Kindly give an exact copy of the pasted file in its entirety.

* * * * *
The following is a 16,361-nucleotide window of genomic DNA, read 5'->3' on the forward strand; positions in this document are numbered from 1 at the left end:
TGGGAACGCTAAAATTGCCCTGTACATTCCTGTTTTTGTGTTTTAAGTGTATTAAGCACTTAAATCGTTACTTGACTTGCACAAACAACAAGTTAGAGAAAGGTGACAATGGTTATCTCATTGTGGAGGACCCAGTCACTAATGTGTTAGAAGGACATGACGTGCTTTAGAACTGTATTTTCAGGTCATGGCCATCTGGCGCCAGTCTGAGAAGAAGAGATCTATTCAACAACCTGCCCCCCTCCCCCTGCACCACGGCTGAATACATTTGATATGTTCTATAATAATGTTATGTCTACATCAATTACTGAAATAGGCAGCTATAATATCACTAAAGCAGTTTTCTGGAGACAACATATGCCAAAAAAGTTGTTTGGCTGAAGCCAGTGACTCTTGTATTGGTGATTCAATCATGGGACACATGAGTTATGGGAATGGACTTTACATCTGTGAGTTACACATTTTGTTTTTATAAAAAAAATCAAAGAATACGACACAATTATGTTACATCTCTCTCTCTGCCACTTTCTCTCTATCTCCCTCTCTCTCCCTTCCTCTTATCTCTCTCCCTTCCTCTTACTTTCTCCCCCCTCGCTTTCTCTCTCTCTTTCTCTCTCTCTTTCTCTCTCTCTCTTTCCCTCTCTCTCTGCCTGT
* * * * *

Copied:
The following is a 16,361-nucleotide window of genomic DNA, read 5'->3' on the forward strand; positions in this document are numbered from 1 at the left end:
TGGGAACGCTAAAATTGCCCTGTACATTCCTGTTTTTGTGTTTTAAGTGTATTAAGCACTTAAATCGTTACTTGACTTGCACAAACAACAAGTTAGAGAAAGGTGACAATGGTTATCTCATTGTGGAGGACCCAGTCACTAATGTGTTAGAAGGACATGACGTGCTTTAGAACTGTATTTTCAGGTCATGGCCATCTGGCGCCAGTCTGAGAAGAAGAGATCTATTCAACAACCTGCCCCCCTCCCCCTGCACCACGGCTGAATACATTTGATATGTTCTATAATAATGTTATGTCTACATCAATTACTGAAATAGGCAGCTATAATATCACTAAAGCAGTTTTCTGGAGACAACATATGCCAAAAAAGTTGTTTGGCTGAAGCCAGTGACTCTTGTATTGGTGATTCAATCATGGGACACATGAGTTATGGGAATGGACTTTACATCTGTGAGTTACACATTTTGTTTTTATAAAAAAAATCAAAGAATACGACACAATTATGTTACATCTCTCTCTCTGCCACTTTCTCTCTATCTCCCTCTCTCTCCCTTCCTCTTATCTCTCTCCCTTCCTCTTACTTTCTCCCCCCTCGCTTTCTCTCTCTCTTTCTCTCTCTCTTTCTCTCTCTCTCTTTCCCTCTCTCTCTGCCTGT